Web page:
Developing a national surface water flood map, Scotland

The Scottish Environment Protection Agency (SEPA) has used Flood Modeller’s 2D FAST solver to produce, for the first time, a national surface water flood map to cover the whole of Scotland (total area: 78,000 sq.km). This is referred to as the national pluvial flood map for Scotland. 

Flood Modeller’s 2D FAST solver used to produce a national surface water flood map (total area: 78,000 sq.km)

Flood spreading was carried out using a set of approximately 4,000 2D FAST models per rainfall scenario

Key facts

The total simulation run time for the whole of Scotland is under 48 hours per rainfall scenario

Allows SEPA to determine areas at significant flood risk and inform the requirements for future detailed flood risk mapping

Flood Modeller’s 2D FAST solver is designed to enable rapid assessments of flooding. It provides results up to 1,000 times quicker than traditional 2D solvers. Providing results in seconds or minutes, as opposed to hours or days, different types of flooding can be rapidly screened, considerably reducing the cost and time spent modelling.


The national pluvial flood map complements the fluvial and coastal national maps already available to SEPA to inform the preliminary Flood Risk Assessment, which will in turn enable determination of the areas at significant flood risk and inform the requirements for future detailed flood risk mapping.


The project was delivered in two phases. The first phase involved data collection and method
development together with trial application to a pilot area. The second phase involved application of the method to the whole of Scotland and reporting on this.


During the first phase of the project, a range of calculation methods and data options were assessed for a pilot area which covered Glasgow and the Clyde and Loch Lomond catchments in western and central Scotland. 


The NextMap Synthetic Aperture Radar (SAR) digital terrain model (DTM) was the most accurate readily available national terrain data set. The data provides a representation of the ‘bare earth’ (i.e. without buildings and vegetation canopy) ground levels on a 5m grid resolution. During the DTM preparation the dataset was modified based on Ordnance Survey Vector Map to include an approximate representation of building thresholds by increasing ground levels by 0.3m within building footprints.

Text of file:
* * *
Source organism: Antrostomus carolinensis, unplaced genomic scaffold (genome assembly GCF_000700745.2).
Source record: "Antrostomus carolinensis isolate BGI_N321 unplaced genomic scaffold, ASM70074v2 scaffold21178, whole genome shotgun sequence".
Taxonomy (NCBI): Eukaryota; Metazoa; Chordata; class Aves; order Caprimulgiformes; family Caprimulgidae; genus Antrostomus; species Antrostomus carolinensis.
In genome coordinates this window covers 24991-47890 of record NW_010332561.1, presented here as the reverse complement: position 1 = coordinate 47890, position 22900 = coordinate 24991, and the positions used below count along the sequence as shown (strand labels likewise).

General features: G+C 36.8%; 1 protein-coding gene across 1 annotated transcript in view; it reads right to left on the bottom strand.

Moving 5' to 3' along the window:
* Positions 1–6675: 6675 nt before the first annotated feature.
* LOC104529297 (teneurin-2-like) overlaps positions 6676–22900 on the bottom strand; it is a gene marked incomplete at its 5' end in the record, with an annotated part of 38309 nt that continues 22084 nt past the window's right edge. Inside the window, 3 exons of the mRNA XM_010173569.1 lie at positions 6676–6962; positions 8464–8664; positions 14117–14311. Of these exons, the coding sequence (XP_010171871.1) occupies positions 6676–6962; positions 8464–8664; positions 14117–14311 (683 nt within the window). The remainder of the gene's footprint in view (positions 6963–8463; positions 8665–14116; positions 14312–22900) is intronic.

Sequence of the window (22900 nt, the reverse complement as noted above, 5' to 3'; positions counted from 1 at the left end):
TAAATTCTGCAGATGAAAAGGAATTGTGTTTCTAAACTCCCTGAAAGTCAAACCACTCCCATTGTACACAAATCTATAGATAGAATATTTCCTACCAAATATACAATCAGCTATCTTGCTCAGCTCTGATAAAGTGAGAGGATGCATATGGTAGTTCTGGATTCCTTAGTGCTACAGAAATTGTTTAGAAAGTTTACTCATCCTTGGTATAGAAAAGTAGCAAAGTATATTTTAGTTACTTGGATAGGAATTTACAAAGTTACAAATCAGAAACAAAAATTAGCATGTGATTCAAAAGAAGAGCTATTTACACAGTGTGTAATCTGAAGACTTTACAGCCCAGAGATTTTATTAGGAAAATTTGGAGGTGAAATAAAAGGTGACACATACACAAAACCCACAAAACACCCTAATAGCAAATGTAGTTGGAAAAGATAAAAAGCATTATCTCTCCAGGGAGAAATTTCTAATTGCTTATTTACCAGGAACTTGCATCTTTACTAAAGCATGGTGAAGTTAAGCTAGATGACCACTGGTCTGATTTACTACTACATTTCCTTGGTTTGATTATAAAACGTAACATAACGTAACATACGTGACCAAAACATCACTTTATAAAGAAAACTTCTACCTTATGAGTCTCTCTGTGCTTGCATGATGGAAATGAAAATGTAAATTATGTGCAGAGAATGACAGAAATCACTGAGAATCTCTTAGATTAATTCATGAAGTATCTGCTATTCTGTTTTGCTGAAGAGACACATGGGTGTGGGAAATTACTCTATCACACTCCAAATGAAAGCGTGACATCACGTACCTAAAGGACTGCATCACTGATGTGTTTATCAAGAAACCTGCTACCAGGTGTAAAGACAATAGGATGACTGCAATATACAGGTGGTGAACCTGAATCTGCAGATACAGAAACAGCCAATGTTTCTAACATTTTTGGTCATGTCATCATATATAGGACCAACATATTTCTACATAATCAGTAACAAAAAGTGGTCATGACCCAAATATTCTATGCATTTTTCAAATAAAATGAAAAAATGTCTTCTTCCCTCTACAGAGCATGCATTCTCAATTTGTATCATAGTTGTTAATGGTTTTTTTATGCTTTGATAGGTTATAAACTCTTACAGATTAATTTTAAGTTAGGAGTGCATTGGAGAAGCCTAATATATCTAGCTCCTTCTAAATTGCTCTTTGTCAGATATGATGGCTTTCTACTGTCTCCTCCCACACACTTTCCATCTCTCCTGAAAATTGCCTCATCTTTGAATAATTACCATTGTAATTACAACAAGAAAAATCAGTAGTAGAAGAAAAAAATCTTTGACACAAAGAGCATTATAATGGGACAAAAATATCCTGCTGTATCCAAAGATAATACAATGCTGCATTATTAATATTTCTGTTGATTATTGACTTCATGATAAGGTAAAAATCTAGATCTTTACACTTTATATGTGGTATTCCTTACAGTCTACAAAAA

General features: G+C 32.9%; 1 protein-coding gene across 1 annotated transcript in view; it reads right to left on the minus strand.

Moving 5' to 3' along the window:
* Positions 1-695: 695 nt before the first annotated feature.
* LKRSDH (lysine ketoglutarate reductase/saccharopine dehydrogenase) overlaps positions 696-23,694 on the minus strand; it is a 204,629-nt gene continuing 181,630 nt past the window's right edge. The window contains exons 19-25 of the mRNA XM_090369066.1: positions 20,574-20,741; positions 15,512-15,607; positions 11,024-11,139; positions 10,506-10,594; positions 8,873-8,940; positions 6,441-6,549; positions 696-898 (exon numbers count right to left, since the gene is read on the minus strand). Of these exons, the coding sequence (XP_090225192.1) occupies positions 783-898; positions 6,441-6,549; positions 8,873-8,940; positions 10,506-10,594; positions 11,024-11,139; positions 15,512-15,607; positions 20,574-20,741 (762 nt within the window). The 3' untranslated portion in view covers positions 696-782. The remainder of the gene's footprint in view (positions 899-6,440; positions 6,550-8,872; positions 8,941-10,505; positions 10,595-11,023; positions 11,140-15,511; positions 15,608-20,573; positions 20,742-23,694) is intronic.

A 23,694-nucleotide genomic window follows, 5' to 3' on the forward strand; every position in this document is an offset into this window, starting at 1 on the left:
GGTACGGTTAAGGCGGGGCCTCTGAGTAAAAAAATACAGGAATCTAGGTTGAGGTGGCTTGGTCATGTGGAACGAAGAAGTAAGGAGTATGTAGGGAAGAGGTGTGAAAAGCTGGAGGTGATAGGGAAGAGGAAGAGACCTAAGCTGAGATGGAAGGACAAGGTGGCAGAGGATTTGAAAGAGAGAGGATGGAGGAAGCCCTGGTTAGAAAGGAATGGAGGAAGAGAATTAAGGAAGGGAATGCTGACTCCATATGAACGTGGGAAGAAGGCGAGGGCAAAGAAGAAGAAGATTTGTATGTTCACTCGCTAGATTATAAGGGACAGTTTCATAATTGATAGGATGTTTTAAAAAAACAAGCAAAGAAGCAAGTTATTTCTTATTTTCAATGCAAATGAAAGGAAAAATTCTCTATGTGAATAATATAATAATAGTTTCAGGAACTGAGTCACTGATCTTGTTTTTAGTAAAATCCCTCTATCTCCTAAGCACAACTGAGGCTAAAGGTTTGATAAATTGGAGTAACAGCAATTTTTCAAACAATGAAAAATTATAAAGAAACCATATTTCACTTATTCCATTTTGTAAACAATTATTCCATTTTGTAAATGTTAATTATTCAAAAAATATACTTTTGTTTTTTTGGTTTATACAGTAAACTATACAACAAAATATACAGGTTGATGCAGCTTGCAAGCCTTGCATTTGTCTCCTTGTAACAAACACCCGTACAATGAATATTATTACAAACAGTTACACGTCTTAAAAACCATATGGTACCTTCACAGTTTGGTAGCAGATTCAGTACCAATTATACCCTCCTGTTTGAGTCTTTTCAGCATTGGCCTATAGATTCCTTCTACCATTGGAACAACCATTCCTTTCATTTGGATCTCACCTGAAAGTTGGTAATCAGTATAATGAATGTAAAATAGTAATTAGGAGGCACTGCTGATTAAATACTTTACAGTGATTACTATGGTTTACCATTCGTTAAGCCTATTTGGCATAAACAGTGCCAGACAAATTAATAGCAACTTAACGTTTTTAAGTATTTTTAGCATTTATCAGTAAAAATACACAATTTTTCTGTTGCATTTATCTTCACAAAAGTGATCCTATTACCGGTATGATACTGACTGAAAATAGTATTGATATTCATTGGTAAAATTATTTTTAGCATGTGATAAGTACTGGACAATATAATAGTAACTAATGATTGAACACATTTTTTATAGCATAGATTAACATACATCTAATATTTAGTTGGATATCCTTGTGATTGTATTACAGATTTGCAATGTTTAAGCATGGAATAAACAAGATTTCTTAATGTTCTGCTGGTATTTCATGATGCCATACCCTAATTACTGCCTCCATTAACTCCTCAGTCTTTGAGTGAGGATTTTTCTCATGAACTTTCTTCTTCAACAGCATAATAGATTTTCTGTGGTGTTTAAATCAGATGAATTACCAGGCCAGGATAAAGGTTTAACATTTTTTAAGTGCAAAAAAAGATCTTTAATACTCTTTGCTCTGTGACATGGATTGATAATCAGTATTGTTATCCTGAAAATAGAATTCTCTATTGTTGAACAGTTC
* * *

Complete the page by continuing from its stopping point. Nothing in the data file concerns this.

Representation of rainfall is based on the Depth-Duration-Frequency (DDF) model of the Flood Estimation Handbook (FEH). Rainfall was processed using a 100m resolution urban/rural classification of the country to generate a 100m grid of effective rainfall. Based on trials on the pilot region and literature survey, rainfall data was prepared for three rainfall scenarios: 30-year rainfall return period, a 200-year rainfall return period, and a 200-year rainfall return period with 20% increase for climate change. Under each of these scenarios, a further distinction was made for urban and rural areas taking into account representative percentage runoff, storm duration and sewer capacity for each land use.

 

​Flood Modeller’s 2D FAST solver was used to simulate pluvial flood spreading. The 2D FAST solver uses simplified hydraulics to spread water over a DTM. Its high computational efficiency, robustness (numerical stability), and volume conservative approach (which focuses on identifying ponded areas) makes it suitable to identify risk of flooding from pluvial sources.

 

 Flood spreading was carried out using a set of approximately 4,000 2D FAST models per rainfall scenario (each model representing a hydrological catchment). The total simulation run time for the whole of Scotland is under 48 hours per rainfall scenario.

  

The model run for each rainfall scenario produced a GIS file (raster grid) of pluvial flood depths for each catchment at a 5m grid resolution. These results were then processed to remove small ponded areas (<200 square meters), apply flood depth thresholds of 0.1m and 0.3m, and generate polygon GIS files of flooded areas for the two depth thresholds aggregated for the whole of Scotland.

  

The project deliverables consist of six sets of GIS polygon ‘shapefiles’ identifying the areas predicted to be susceptible to pluvial flooding for the three rainfall scenarios with depth thresholds set at 0.1m and 0.3m. In addition, GIS raster grids of simulated pluvial flood depth at a resolution of the 5m x 5m cells (consistent with the DTM data) were delivered thresholded at 0.1m and 0.3m.

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Validation of the simulated pluvial flood outputs was undertaken using a comparison with historical observed pluvial flooding data and with simulated results generated by other, more detailed, methods. ‘Sensibility’ checks to identify non-physical behaviour was also carried out.

  

The comparison data sets identified during the project that were relevant, reliable and available for use included the following information: (a) post flood event report on Glasgow East End flooding of 30 July 2002, (b) selected interim results (March 2011) from the modelling for the Glasgow Surface Water Management Strategy which used a detailed integrated surface-drainage model and LiDAR data.

 

The qualitative assessment undertaken confirmed that the method provided satisfactory results for identification of areas susceptible to pluvial flooding influenced by topography (as represented in the DTM) at national and regional scales.

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